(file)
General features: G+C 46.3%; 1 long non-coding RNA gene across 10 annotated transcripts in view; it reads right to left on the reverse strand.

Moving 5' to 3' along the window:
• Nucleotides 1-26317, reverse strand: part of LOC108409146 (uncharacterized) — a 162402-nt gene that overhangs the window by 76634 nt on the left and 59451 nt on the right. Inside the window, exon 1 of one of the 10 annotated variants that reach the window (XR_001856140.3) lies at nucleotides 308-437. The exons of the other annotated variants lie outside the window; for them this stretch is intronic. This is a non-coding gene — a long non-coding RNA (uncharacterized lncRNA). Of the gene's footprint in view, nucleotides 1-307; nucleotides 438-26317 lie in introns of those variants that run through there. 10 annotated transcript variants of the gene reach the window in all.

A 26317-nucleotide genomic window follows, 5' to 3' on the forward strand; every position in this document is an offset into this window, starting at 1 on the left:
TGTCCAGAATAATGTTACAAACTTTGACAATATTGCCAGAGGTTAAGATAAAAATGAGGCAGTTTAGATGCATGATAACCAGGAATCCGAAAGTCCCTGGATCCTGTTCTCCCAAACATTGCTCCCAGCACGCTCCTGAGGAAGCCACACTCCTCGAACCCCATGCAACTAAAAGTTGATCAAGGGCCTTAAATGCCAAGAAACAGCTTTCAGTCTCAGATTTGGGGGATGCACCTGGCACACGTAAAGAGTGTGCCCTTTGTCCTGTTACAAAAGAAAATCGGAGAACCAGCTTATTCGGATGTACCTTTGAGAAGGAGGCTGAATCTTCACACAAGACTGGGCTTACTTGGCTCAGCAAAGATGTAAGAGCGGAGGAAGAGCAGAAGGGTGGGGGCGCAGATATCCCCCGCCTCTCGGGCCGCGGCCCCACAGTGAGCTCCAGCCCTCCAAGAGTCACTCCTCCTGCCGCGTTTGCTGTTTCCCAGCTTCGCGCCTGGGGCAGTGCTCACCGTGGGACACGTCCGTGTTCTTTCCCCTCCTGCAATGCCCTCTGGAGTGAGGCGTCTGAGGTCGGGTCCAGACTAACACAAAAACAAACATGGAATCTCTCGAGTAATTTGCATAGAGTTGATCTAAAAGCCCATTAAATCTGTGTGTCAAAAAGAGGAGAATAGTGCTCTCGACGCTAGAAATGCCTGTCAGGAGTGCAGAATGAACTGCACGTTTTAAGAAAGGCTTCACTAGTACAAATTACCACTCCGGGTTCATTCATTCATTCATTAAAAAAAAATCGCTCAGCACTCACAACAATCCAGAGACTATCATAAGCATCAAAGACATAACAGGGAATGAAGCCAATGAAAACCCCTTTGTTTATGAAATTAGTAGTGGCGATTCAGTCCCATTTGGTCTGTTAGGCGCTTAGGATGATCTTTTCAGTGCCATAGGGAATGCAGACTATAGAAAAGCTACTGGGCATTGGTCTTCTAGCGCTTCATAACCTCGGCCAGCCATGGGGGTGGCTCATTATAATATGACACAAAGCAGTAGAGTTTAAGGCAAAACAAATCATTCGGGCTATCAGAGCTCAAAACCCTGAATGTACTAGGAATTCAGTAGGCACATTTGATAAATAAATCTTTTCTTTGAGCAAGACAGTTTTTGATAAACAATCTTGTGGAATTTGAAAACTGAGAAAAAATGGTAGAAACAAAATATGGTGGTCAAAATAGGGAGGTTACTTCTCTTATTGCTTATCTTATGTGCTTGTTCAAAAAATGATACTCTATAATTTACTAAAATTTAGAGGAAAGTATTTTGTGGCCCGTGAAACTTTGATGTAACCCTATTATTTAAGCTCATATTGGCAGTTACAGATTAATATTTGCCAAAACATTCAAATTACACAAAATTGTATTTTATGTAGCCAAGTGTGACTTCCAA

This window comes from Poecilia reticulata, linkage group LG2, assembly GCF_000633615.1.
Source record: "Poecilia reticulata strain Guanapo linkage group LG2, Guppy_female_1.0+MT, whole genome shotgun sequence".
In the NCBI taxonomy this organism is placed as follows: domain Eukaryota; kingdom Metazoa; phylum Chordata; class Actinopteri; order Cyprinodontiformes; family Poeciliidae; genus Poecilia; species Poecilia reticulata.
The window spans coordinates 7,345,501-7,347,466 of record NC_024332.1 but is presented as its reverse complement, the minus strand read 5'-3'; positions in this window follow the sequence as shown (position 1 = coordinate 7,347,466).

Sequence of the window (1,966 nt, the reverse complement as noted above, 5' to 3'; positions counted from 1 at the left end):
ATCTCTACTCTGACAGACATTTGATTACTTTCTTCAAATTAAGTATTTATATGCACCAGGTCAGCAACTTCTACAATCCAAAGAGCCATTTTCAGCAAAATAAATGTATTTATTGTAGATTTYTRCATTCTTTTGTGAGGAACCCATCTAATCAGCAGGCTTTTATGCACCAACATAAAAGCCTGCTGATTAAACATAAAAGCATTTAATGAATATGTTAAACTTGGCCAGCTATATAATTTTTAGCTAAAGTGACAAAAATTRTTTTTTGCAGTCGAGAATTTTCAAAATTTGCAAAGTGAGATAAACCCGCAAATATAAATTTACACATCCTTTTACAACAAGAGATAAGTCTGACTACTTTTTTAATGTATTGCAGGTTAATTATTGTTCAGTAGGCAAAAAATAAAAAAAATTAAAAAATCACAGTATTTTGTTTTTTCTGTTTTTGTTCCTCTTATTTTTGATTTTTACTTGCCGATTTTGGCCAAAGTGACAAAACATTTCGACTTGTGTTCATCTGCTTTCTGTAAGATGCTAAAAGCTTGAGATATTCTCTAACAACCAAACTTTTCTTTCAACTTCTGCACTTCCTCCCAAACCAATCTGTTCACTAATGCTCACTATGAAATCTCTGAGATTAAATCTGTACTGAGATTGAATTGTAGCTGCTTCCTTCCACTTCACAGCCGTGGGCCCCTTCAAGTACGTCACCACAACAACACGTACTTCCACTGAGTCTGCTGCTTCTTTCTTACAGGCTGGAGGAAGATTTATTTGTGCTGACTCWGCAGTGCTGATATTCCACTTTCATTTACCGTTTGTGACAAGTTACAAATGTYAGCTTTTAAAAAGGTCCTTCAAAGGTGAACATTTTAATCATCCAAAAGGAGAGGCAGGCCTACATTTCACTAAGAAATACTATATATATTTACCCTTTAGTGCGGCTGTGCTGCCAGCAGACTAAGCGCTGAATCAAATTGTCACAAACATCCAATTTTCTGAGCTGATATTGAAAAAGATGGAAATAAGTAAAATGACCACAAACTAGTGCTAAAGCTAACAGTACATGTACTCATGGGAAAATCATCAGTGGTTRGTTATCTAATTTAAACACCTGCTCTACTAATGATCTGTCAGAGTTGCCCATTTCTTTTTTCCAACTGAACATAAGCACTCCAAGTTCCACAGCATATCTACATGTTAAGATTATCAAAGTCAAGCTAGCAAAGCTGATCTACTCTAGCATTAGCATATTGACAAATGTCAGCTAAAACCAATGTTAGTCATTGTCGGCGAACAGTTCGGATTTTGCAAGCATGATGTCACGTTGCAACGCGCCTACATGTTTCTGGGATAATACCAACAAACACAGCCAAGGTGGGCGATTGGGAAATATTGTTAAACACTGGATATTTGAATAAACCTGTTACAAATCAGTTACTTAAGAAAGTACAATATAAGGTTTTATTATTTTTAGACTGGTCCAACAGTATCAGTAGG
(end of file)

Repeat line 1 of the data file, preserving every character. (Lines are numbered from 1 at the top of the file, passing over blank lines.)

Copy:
General features: G+C 46.3%; 1 long non-coding RNA gene across 10 annotated transcripts in view; it reads right to left on the reverse strand.